NEW DELHI Two Indian states have put sales of Swiss drugmaker Roche's blockbuster drug Avastin on hold, officials said on Tuesday, after it hampered the vision of 15 patients who used it for a condition it is not officially meant to treat.
Avastin is a cancer drug but is often used by doctors to treat vision loss even though it has not been approved by the U.S. Food and Drug Administration for that purpose. Studies have shown that eye injections of Avastin curb vision loss.
Roche's India unit said the company does not promote the use of Avastin for treatments for which it is not approved, but has initiated an internal investigation.
H.G. Koshia, the top drug controller in western Gujarat state, said he had directed distributors to recall one batch of the medicine given to the patients last week. Its samples were being tested following the incident at a hospital in Ahmedabad city.
Following an alert from Gujarat, southern Telangana state has ordered a freeze on all batches of Avastin being sold in the state, drug control official Surendranath Sai said.
"We are stopping other batches also till the dust settles," Sai told Reuters. "We will release only if declared standard and safe for use."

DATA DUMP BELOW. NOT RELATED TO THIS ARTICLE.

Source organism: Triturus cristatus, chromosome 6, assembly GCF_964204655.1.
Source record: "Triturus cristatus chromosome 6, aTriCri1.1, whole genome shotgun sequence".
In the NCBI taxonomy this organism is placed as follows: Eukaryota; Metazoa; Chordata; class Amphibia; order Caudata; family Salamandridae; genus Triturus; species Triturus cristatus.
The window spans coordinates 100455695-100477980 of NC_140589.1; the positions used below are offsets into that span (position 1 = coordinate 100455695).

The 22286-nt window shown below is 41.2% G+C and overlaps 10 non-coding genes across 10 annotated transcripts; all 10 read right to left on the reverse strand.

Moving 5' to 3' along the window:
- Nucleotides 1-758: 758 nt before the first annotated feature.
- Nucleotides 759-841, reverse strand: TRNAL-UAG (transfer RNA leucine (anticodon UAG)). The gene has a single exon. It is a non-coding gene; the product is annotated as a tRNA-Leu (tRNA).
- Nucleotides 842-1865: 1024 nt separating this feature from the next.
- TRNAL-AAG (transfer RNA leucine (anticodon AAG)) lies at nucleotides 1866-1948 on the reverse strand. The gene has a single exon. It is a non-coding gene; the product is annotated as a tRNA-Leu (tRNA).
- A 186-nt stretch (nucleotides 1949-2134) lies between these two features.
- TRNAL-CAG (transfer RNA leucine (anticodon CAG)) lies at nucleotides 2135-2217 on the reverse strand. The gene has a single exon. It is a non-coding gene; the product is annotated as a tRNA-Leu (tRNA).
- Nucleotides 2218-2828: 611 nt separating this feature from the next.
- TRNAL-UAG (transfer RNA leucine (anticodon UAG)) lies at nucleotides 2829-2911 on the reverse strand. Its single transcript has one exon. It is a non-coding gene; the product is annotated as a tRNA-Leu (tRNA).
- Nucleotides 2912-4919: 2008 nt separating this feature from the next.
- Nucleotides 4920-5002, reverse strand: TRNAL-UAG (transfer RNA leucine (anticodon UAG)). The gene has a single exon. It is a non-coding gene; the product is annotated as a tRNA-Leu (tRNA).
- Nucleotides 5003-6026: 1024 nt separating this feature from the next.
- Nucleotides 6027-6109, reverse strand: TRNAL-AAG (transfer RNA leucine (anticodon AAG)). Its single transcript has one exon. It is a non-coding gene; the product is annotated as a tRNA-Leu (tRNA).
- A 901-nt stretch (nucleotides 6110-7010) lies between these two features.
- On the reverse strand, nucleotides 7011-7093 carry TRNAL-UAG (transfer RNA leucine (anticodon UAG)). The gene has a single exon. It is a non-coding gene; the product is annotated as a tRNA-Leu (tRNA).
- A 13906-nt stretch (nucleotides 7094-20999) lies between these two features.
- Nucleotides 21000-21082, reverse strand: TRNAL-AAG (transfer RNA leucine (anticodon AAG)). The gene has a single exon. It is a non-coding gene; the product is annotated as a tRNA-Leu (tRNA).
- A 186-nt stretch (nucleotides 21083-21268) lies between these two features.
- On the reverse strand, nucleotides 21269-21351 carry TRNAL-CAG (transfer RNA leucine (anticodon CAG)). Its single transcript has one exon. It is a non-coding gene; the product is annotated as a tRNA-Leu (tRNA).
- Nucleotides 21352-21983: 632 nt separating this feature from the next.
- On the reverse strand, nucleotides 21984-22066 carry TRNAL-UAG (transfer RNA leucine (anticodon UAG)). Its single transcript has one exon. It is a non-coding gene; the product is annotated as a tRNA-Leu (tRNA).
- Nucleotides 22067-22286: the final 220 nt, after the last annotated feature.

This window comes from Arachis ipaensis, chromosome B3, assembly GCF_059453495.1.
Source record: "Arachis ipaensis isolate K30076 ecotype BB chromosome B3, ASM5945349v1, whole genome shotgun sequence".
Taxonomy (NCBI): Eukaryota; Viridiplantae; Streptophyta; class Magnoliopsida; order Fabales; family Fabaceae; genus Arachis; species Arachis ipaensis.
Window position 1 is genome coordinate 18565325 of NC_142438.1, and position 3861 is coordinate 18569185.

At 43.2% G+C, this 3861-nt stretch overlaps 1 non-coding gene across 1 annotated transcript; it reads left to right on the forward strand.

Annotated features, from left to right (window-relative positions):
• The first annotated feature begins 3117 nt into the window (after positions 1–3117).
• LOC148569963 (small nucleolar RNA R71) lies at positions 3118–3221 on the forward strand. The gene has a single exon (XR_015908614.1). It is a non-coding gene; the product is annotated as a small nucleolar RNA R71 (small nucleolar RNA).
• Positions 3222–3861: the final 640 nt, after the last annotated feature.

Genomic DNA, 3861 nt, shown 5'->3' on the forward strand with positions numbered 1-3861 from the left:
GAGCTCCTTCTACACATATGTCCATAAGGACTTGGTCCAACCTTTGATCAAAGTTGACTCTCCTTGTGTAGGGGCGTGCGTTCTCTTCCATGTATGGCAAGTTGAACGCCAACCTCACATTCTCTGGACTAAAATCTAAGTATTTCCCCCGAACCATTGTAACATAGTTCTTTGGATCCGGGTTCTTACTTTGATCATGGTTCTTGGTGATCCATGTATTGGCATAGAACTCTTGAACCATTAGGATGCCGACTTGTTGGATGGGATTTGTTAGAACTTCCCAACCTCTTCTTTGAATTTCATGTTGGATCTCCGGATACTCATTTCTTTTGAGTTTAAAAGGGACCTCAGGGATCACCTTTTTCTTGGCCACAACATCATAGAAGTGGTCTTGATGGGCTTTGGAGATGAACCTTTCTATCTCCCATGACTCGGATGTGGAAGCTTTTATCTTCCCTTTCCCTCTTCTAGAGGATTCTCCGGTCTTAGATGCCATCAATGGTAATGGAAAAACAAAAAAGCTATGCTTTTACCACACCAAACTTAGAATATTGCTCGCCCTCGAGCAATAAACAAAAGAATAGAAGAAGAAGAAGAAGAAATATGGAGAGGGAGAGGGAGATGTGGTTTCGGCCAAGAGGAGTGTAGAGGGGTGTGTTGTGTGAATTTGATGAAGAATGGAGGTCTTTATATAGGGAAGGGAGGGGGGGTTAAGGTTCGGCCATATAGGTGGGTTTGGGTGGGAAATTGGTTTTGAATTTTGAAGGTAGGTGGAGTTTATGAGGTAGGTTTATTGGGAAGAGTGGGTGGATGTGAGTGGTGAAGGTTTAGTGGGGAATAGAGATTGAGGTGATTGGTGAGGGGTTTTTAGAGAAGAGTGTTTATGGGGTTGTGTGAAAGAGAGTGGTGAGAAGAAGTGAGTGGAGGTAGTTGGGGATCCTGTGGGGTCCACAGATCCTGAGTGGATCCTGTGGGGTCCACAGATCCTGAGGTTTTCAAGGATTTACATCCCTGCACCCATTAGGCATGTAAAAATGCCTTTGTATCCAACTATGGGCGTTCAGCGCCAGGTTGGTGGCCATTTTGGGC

Many doctors around the world use Avastin "off label" to treat age-related macular degeneration, a leading cause of vision loss.
Such usage, Roche said in statement, "bears the risk of contamination and has already led to serious bacterial infections of the eye in other countries around the world".
"Roche will cooperate fully with any investigations undertaken by the authorities ... We are taking the events in Gujarat very seriously," the statement said.
Fifteen patients at C.H. Nagri Municipal Eye Hospital in Ahmedabad underwent surgery last week after they reported swelling and pain in their eyes after being administered Avastin. Six patients are still in the hospital.
The hospital has administered the drug to 7,000 people over the last decade but has now stopped its usage, senior official Tejas Desai said.
Cases of shoddy medical treatment and spurious drugs are often reported in India, where the public health system remains overburdened and people, especially in smaller towns, struggle to access basic health services.
The hospital said all standard protocols were followed. Koshia, Gujarat's drug regulator, said they would need to ascertain whether the drug was a fake copy of Avastin.
(This story corrects paragraph 4 to clarify city of Ahmedabad is not Gujarat's state capital.)
(Editing by Krishna Das and Susan Fenton)
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